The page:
Let Sound Sleep: A Sound Approach to Healing

When Anil Jethmal tells people that he contracted typhoid at age eight while living in India, he gets a variety of responses. Some shudder at the ominous sound of the word typhoid. Typhoid, Anil retorts, is nothing more than bacterial food poisoning – very treatable. Most people, however, are particularly aghast at the notion of his having to deal with what they perceive to be a serious illness – in an Indian hospital.

Anil Jethmal is amused at both reactions. In particular, his amusement emanates from the false presumption that Indian hospitals are vastly inferior to those in the US.

To that point, forty years later, what Anil remembers most about his weeklong hospital stay was the luxury and serenity of the Indian hospital. His well-appointed and placid room overlooking the Arabian Sea had all the bearings of a world class luxury resort. Anil Jethmal’s doctor explained that that was a part of the healing process.

The opulence at the hospital was not simply extravagance for extravagance’s sake. Indian philosophy in healthcare stresses that, in addition to medical attention, the body can best fight off illness if it is well rested and is in a pleasant area free of germs. Human physiology, they reason, knows best how to heal itself. The white blood cells in our bodies know exactly what to do and where to go if disease is present.

This may all seem extremely obvious, even to a layperson. Yet, anyone who has had an overnight stay in a US hospital knows uninterrupted sleep is a virtual impossibility. Moreover, most of these hospitals are festered with germs. In fact, oftentimes hospital policy denies access to children under a certain age, due to children’s natural lower immunity and thus their heightened susceptibility of being afflicted with an airborne illness.

In such an environment where rest is difficult, patients’ white blood cells are not optimized. Worse, the limited white blood cells that a patient has to combat illness, now have to fight a war on two fronts- the germs within the body and also, the germs in the hospital.

Anil Jethmal recalls having a conversation with his US general practitioner about the paradox between the intent of many US hospitals and the physical condition of the very same facilities. Far from being offended by the comparison, he offered his own explanation.

US hospitals, he theorized, besides trying to help with patients’ medical needs are also corporations in the business of maximizing profits. One of the success metrics for a hospital is profitability per square foot – hence the incentive of hospital owners and administrators to opt for close quarters. The close quarters, unfortunately, compromise not only a patient’s rest, but also, the germ free environment that is ideal for a patient. This dual compromise leads to longer hospital stays – and thus higher billings to the patient’s insurance company.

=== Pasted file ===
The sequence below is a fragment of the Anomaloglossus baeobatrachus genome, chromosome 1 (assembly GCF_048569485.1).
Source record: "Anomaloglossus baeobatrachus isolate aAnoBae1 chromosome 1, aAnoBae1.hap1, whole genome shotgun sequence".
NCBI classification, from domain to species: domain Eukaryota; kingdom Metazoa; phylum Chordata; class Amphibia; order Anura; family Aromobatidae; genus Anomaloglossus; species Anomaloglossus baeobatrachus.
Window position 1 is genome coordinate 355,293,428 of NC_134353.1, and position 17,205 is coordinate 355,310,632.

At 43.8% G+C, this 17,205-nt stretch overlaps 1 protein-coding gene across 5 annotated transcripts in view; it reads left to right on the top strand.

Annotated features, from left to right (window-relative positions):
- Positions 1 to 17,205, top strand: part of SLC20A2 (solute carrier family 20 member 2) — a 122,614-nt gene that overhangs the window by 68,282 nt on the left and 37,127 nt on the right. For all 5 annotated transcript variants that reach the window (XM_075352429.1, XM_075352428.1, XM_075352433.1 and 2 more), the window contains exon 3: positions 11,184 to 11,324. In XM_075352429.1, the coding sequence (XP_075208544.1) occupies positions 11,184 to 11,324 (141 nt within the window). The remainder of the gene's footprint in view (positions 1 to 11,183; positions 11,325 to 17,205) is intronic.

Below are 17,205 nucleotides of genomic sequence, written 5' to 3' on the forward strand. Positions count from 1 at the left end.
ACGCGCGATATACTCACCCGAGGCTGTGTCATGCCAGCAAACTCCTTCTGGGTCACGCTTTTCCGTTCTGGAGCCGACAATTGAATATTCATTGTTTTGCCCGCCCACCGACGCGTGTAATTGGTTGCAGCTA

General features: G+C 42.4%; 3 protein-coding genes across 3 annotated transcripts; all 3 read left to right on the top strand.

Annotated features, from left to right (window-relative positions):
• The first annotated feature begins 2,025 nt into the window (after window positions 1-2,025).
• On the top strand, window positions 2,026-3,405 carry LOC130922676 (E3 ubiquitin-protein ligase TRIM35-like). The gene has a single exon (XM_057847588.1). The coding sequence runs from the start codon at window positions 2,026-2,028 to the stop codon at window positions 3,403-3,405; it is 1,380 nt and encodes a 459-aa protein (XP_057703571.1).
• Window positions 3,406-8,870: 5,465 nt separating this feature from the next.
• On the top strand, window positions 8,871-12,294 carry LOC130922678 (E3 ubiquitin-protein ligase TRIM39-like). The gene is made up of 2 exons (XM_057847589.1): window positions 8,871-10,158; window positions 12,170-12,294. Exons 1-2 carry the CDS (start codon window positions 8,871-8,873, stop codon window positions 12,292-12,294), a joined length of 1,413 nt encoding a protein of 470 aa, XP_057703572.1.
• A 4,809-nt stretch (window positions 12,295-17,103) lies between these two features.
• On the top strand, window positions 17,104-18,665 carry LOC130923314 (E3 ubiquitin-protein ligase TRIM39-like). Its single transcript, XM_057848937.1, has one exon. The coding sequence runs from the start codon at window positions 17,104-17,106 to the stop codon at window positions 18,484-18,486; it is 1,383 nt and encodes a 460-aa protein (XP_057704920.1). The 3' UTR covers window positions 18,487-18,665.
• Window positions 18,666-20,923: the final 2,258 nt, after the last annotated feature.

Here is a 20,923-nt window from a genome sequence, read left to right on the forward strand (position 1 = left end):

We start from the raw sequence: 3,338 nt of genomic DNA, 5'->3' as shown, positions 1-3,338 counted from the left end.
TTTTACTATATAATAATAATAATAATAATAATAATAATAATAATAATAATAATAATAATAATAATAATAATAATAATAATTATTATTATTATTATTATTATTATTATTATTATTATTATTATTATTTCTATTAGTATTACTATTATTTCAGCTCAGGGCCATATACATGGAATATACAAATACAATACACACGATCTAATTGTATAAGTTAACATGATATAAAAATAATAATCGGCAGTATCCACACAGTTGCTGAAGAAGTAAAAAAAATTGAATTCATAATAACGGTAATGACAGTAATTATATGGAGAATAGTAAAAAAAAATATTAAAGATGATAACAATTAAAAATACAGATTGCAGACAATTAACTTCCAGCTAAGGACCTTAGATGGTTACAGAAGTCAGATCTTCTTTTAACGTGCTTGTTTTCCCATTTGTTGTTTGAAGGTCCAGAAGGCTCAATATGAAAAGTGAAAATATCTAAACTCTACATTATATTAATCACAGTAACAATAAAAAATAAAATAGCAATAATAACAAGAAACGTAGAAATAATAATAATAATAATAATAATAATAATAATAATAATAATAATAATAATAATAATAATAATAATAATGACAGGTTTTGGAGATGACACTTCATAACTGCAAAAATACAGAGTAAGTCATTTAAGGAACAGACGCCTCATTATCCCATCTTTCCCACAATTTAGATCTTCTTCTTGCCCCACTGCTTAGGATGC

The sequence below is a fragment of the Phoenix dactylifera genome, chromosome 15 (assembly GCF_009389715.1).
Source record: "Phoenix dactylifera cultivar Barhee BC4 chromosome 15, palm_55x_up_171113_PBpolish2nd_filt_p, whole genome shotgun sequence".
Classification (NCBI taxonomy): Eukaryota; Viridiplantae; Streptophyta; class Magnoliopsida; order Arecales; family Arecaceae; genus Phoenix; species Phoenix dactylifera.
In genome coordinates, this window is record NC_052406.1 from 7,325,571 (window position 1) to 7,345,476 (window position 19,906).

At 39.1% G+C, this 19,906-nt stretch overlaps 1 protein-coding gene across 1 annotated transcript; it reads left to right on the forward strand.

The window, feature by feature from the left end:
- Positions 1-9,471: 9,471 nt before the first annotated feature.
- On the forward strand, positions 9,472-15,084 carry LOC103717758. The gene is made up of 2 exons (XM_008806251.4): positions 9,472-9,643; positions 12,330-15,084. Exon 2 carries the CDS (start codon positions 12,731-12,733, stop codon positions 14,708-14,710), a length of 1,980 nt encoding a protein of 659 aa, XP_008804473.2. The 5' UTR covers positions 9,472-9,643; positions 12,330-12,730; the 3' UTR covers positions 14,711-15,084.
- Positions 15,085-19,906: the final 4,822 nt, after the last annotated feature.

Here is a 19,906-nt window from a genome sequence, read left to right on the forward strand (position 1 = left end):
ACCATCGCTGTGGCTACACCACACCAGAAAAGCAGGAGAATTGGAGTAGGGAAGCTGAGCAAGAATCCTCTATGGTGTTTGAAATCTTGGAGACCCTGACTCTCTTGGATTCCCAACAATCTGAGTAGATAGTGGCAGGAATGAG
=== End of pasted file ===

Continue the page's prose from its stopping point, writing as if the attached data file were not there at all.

Clearly, from a patient’s standpoint, a more restful stay with a shorter recovery time is preferable. However, both concluded their robust conversation wondering whether from a profit standpoint, an eastern medical philosophy is preferable. While such a resolution might seem quixotic, it is certainly worth a look.
By the way, eight-year old Anil Jethmal recovered quickly from his bout with typhoid, had a very pleasant hospital stay and, after asking, was told that the hospital bill was very reasonable.


Two Weeks in December 1971

In December, 1971, Anil Jethmal was 6 years old and living in Bombay, India. He remembers the sirens that would wail in the middle of the night and he knew what had to be done. India was at war with Pakistan. The sirens were notice that enemy aircraft were approaching the city. As his parents would light a solitary candle for illumination and then turn out all lights in the house, Anil would gather his black opaque construction sheets of paper and start taping them onto all the windows in the house.
This was the plan of the Indian military. They reasoned that if the enemy could not see light emanating from the city, it would thwart their military efforts. Perhaps they were correct. Within a period of two weeks, Pakistan conceded military defeat to India.
During those two weeks, daytime was a very different experience for a young Anil Jethmal. Both his parents and he had friends who were Hindus and Muslims. Yet, even during the tension of war, they maintained amicable relationships with their Muslim friends and acquaintances.
Reflecting back on those two weeks, a much older Anil Jethmal, recalls the absence of social tension in Bombay, and indeed India, between Muslims and Hindus. True, this was not a war waged upon the premise of religious ideology. It was a war to liberate the people of Bangladesh from an oppressive Pakistani regime. Still, the absence of hostilities among the citizenry during that period was especially remarkable when one factors in that Muslims have an ancient history of aggressive proselytization.
Moreover, even the Indian government, in the Simla Agreement of 1972, as a gesture of goodwill, returned to Pakistan over 5700 square miles of territory it had gained in the war.
Forty-five years later, Anil Jethmal wonders if there are any lessons to be learned from this conflict for global society at large. In an age where there are so many religions, races and creeds at odds with each other, and tensions running so high, Anil can’t help but think back to those two weeks in December 1971. While he yearns for a like resolution, he has, like so many, no practical suggestions or answers.